Charles Darwin University (CDU) continues to be a busy hub of educational activity, despite the recent Katherine River flooding.
The new Campus Administrator, Vicki Williams, had only been in the position for seven days when the river rose, cutting access to the town and flooding some parts of Katherine.
CDU staff coordinated the packing up of the Town Centre office before waters rose, in case of a repeat of the 1998 flood levels. Some sensitive items were removed for safety to the Katherine Campus 16 kilometres north of the town, which was not a flood risk but was eventually cut off by rising water.
Congratulations to staff and students who offered their services to the recovery committee, including assistance with the re-establishment of the Woolworths supermarket to help residents access food and cleaning items and restoring a sense of normality.
All students had made it back to CDU after Easter and courses continued as usual.
Prior to the flood, the Katherine Campus staff and students participated in the Annual Katherine Farm and Garden Day on 1 April.
Cattle from the University’s Brahman stud proved to be a popular attraction as students walked them around the venue. A staff member’s Jack Russell puppies for sale on the stand were also a great draw card. Visitors to the CDU stand showed plenty of interest in the courses on offer.
Cyclone Monica raised the anxiety levels in Katherine again, with fears of another possible river rise. When the cyclone went north, our thoughts were with colleagues who were preparing for the worst. The deluge that Monica brought made it impossible to deliver some planned courses on outlying communities and stations. These will all be rescheduled.
The recent Katherine Country Music Muster was heralded as a success by the organisers, who were very appreciative of the CDU logistical support for the event.
One of the committee members, Sue Moran, said: “The students do a wonderful job by putting up our fence. We would be lost without them.” Three students - Redonicus Rrunggurra, Michelle and Erin Hanson - carried flags on horseback during the parade, while student Trevor Matthews demonstrated cracking the Australian Stockwhip.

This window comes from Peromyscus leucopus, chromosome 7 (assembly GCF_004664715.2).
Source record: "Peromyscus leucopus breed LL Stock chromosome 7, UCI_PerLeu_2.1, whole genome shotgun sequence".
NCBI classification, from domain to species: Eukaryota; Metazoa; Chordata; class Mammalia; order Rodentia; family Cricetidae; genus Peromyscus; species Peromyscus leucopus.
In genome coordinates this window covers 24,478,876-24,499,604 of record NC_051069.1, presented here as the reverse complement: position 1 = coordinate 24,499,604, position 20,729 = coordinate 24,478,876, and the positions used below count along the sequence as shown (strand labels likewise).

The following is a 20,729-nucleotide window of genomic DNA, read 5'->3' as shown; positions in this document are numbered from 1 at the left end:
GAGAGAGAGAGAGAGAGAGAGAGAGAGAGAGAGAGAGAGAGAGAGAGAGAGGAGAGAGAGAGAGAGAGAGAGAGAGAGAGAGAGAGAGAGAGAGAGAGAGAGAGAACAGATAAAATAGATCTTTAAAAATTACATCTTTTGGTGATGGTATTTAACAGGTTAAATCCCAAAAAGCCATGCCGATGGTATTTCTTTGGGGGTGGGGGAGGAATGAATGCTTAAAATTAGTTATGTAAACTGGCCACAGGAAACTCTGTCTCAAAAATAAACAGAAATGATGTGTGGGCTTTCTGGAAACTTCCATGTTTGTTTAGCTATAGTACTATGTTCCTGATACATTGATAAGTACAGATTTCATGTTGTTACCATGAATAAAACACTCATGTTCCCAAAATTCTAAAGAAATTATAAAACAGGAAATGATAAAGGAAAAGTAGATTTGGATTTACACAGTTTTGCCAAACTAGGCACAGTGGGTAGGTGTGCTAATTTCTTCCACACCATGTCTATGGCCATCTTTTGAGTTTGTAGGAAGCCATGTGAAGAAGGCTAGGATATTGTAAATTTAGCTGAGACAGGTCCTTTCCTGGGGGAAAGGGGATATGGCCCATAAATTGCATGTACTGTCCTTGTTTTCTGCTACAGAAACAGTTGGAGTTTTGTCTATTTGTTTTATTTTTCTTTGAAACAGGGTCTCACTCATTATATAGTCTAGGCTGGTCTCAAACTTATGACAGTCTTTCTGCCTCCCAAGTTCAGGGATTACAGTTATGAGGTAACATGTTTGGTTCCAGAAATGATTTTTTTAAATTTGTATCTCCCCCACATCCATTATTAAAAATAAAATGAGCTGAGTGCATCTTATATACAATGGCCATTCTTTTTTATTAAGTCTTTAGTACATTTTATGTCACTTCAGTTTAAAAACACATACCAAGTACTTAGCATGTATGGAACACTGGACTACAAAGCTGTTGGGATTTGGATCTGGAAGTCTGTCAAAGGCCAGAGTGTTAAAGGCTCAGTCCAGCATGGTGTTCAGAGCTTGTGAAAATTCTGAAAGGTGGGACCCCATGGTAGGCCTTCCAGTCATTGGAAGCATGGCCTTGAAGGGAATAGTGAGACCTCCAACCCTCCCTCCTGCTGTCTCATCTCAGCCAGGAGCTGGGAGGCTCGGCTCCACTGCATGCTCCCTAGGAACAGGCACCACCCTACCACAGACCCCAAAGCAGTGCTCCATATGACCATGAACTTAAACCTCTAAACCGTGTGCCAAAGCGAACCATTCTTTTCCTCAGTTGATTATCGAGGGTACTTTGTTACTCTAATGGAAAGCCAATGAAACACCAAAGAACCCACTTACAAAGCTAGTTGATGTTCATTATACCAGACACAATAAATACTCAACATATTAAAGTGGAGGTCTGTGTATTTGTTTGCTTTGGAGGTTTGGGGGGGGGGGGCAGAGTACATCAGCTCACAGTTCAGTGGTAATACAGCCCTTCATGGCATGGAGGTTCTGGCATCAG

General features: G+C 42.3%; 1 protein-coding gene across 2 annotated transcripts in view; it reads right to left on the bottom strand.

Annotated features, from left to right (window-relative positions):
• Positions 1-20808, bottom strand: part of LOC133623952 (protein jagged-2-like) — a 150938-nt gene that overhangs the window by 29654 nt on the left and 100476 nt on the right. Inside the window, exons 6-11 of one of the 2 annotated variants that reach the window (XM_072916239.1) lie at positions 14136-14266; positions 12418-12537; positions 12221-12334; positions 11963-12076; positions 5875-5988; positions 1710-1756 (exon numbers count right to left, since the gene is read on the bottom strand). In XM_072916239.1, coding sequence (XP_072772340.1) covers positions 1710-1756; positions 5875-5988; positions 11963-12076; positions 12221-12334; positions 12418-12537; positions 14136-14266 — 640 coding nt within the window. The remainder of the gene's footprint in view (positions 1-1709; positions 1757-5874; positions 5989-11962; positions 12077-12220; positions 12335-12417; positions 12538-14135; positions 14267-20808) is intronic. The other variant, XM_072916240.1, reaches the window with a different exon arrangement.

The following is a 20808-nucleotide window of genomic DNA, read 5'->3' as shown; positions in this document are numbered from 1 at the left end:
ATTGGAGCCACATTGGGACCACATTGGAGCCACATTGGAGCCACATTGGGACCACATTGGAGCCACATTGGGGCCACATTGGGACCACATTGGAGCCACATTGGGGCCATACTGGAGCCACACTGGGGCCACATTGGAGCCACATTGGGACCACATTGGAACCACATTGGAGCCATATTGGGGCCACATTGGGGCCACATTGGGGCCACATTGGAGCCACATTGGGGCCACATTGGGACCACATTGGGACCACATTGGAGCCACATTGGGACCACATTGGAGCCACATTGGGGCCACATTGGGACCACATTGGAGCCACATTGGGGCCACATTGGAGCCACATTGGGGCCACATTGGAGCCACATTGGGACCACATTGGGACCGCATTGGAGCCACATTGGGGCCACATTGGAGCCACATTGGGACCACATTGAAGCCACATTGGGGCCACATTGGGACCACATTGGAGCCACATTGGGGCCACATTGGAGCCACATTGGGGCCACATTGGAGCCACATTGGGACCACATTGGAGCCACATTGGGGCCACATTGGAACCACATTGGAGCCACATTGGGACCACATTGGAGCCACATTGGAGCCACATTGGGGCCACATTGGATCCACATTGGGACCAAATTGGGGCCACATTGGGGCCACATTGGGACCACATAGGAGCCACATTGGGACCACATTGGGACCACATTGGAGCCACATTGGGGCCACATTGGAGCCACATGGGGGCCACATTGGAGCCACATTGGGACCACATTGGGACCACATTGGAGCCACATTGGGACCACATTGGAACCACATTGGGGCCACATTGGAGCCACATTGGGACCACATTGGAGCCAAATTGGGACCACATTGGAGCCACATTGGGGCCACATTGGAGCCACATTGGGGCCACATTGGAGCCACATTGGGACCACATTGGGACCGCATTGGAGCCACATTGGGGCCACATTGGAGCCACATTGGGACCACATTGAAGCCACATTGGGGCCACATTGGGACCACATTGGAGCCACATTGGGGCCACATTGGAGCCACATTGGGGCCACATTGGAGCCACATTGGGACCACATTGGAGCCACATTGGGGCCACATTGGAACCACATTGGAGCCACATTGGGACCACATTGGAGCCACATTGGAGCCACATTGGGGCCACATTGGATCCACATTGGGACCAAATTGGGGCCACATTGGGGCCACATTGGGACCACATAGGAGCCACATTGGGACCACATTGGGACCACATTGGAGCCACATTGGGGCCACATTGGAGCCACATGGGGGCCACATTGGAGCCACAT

Two staff members have just attended the Beef Australia 2006 Expo in Rockhampton, promoting the certificate II and III courses in Agriculture, Beef Cattle Production, and Horse Husbandry available at CDU.
Students are currently practising washing, grooming and presenting cattle from the University’s Brahman stud in preparation for the Fred’s Pass Show in Darwin. It is a busy time for the students, who will also attend the Katherine and Darwin Shows in July, when all of the other students will be on holidays.
Language Literacy and Numeracy Program lecturer, Catalin Kaser, recently left CDU to return with her family to her home in California, USA. We welcome Melody Murphy on board today to continue the program for those students enrolled.
The Katherine Campus is offering continuous enrolment in many study programs to suit the varying needs of students both in the Town Centre and the main campus north of the town.
Remotely, staff are delivering preparatory courses, and courses in business, IT and child care to communities, following initial visits by the Senior Field Officer for Remote Coordination, Bronte Cooper.
The Katherine Campus is delivering a combination of full time and block courses for residential students in agriculture, work preparation and rural operations.
It has also run several workshops this year in 4WD operations, SMARTtrain, weed management, first aid and chainsaw operations on campus and in remote communities. Further workshops are planned throughout the year.
The campus has hosted many groups for blocks of training so far this year from areas including Tennant Creek, Lajamanu, Kununurra, Bulman and Canteen Creek. Units studied included horse care and riding, cattle, station work preparation, quad and motorbike riding, maintenance and welding.
Consolidated Pastoral Company also sent 46 new employees to CDU for training in March prior to being sent out to work on stations. They completed training in horse care and handling, maintenance, first aid, occupational health and safety and SMARTtrain.
Students from Kormilda College and Don Dale Juvenile Detention Centre in Darwin have been studying horse care and handling through the VET in Schools program.
Students from St. Joseph's College have been working towards their Certificate I in Rural Operations, completing units in tractor maintenance and operations and chemical handling one day per week during Semester 1.